On the Incarnation of the Word 35 – Prophecies Satisfied in Christ Alone

In this section, Athanasius continues to expound the prophecies in Scripture of Christ and how they were fulfilled in him alone.

But all Scripture teems with refutations of the disbelief of the Jews. For which of the righteous men and holy prophets, and patriarchs, recorded in the divine Scriptures, ever had his corporal birth of a virgin only? Or what woman has sufficed without man for the conception of human kind? Was not Abel born of Adam, Enoch of Jared, Noe of Lamech, and Abraham of Tharra, Isaac of Abraham, Jacob of Isaac? Was not Judas born of Jacob, and Moses and Aaron of Ameram? Was not Samuel born of Elkana, was not David of Jesse, was not Solomon of David, was not Ezechias of Achaz, was not Josias of Amos, was not Esaias of Amos, was not Jeremy of Chelchias, was not Ezechiel of Buzi? Had not each a father as author of his existence? Who then is he that is born of a virgin only? For the prophet made exceeding much of this sign. Or whose birth did a star in the skies forerun, to announce to the world him that was born? For when Moses was born, he was hid by his parents: David was not heard of, even by those of his neighbourhood, inasmuch as even the great Samuel knew him not, but asked, had Jesse yet another son? Abraham again became known to his neighbours as a great man only subsequently to his birth. But of Christ’s birth the witness was not man, but a star in that heaven whence He was descending.

However, I was actually intrigued by a note from those who translated the version of On The Incarnation available on CCEL discussing the mistranslation of the LXX and all Latin translations. Given that the Greek LXX in one form or another was pretty much the undisputed Old Testament scripture of the whole church (either in Greek or in translation) until the time of the Protestant Reformation I’m intrigued when specific differences are pointed out. This note is on Athanasius quote from Jeremiah 11. Of course, I take the statement that the LXX mistranslates the Hebrew with a grain of salt since we don’t actually have the text from which the LXX was translated. And, if I recall correctly, Jeremiah is one of the texts we know had several variations in existence in and around the time the LXX was translated (roughly 200 BCE off the top of my head). And I also keep in mind the surviving complaints of, for instance, Justin Martyr that as the rabbis were putting together what we now call the Masoretic text, they were making changes designed to weaken the effectiveness of the Christian proclamation among the Jewish people.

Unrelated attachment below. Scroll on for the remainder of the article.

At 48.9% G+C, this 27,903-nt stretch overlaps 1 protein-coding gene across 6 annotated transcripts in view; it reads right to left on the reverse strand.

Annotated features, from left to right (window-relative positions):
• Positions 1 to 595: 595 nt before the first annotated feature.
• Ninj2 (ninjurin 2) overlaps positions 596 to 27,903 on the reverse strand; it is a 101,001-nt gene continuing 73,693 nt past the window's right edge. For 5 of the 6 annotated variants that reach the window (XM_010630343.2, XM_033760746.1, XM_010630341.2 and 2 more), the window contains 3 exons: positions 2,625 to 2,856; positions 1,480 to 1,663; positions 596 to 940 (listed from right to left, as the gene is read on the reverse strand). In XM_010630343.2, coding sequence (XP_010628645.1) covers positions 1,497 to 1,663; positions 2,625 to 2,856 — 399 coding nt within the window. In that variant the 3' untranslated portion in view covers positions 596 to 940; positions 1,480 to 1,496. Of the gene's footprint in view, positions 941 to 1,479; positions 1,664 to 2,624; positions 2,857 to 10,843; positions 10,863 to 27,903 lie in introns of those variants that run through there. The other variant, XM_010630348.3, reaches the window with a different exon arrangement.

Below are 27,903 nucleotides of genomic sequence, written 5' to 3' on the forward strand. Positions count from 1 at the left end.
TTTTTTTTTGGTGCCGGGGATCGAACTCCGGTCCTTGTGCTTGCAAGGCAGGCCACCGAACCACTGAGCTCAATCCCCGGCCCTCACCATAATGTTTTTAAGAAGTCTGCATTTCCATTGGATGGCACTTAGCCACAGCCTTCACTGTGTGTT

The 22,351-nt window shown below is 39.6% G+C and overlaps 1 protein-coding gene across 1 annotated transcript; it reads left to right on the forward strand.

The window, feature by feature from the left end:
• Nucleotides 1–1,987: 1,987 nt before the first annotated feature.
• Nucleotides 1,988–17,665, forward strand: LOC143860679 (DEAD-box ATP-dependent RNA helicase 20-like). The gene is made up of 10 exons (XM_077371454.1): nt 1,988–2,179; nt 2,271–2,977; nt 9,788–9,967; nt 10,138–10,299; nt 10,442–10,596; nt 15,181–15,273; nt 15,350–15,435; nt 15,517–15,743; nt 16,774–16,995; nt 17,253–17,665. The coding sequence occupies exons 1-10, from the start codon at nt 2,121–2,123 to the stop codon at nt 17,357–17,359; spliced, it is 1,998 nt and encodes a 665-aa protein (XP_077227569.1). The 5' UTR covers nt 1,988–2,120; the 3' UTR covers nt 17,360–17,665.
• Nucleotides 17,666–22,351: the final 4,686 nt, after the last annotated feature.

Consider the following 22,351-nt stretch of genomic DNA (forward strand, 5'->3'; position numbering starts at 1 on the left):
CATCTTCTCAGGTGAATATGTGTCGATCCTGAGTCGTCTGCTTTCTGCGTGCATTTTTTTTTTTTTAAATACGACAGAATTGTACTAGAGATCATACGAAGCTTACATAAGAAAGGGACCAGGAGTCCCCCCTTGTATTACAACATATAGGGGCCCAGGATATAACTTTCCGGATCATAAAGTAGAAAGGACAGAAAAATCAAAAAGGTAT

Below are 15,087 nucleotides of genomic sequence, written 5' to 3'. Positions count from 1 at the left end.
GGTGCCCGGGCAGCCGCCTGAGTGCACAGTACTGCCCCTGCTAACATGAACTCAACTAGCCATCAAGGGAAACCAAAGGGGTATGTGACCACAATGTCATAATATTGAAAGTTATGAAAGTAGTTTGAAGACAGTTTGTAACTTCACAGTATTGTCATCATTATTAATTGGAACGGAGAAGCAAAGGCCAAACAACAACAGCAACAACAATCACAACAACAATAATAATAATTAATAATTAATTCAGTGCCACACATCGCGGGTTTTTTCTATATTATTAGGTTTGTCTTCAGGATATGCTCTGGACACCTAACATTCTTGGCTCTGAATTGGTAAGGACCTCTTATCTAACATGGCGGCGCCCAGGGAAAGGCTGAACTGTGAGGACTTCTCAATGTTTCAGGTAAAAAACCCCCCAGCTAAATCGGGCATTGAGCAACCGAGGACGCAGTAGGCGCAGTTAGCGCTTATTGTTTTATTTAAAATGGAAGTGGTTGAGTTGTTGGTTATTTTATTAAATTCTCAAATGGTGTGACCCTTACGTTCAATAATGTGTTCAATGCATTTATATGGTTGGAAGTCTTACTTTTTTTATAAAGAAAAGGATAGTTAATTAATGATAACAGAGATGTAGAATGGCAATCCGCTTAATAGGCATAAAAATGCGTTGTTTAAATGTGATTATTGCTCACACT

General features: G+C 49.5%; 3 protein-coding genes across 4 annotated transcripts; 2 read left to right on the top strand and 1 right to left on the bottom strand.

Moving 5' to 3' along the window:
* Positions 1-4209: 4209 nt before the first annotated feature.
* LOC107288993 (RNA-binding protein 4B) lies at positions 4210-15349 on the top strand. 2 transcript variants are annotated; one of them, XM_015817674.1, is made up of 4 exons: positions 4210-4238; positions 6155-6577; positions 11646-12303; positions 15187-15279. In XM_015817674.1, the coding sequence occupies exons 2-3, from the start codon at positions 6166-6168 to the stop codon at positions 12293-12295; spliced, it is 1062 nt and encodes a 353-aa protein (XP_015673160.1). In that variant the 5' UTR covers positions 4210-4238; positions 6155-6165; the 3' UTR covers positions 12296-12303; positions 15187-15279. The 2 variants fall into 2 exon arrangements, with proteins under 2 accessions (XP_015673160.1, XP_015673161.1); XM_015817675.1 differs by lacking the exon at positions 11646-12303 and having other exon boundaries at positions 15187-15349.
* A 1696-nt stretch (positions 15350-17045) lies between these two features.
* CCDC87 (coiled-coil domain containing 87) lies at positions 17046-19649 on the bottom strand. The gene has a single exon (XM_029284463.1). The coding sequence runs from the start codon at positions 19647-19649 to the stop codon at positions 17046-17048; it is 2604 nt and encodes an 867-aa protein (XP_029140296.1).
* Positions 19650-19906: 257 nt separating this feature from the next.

So I looked at the verse in numerous translations. The only English translation of the LXX I own is the one in the OSB. One of the first things I noticed is that this is not merely a matter of the translation of one word or phrase. Jeremiah 11 in the LXX, while similar to the Masoretic text, is different enough that this verse is actually verse 18, not 19. Here is Jeremiah 11:18 from the OSB.

For I did not know I was like an innocent lamb led to be sacrificed. They plotted an evil device against me, saying, “Come, let us put wood in his bread, and destroy him root and branch from the land of the living, so his name might not be remembered any longer.”

The OSB also notes that Jeremiah 11:17-12:5, 9-11, 14, 15 is read in Church on both Holy Thursday and Holy Friday every year. Clearly it’s considered an important passage, yet it’s one I can’t recall ever hearing in the context of a Protestant Church. Following are several different translations of Jeremiah 11:19 as rendered (I imagine) from the Masoretic text.

But I was like a docile lamb brought to the slaughter; and I did not know that they had devised schemes against me, saying, “Let us destroy the tree with its fruit, and let us cut him off from the land of the living, that his name may be remembered no more.” (NKJV)

I was like a lamb being led to the slaughter. I had no idea that they were planning to kill me! “Let’s destroy this man and all his words,” they said. “Let’s cut him down, so his name will be forgotten forever.” (NLT)

But I was like a gentle lamb led to the slaughter;
And I did not know that they had devised plots against me, saying,
“Let us destroy the tree with its fruit,
And let us cut him off from the land of the living,
That his name be remembered no more.” (NASB)

I had been like a gentle lamb led to the slaughter; I did not realize that they had plotted against me, saying,
“Let us destroy the tree and its fruit;
let us cut him off from the land of the living,
that his name be remembered no more.” (NIV)

Before this, I was like a gentle lamb waiting to be butchered. I did not know they had made plans against me, saying:
“Let us destroy the tree and its fruit.
Let’s kill him so people will forget him.” (NCV)

I don’t have any great insights, but I don’t believe this can be reduced to a mistranslation. Even ignoring the earlier differences in this one chapter, the structure of the LXX translation feels markedly different from the rest. I think it’s more likely that the LXX translators were working from a different Hebrew text of Jeremiah than the one used in the Masoretic Jewish canon. There’s definitely more going on than a simple mistranslation.

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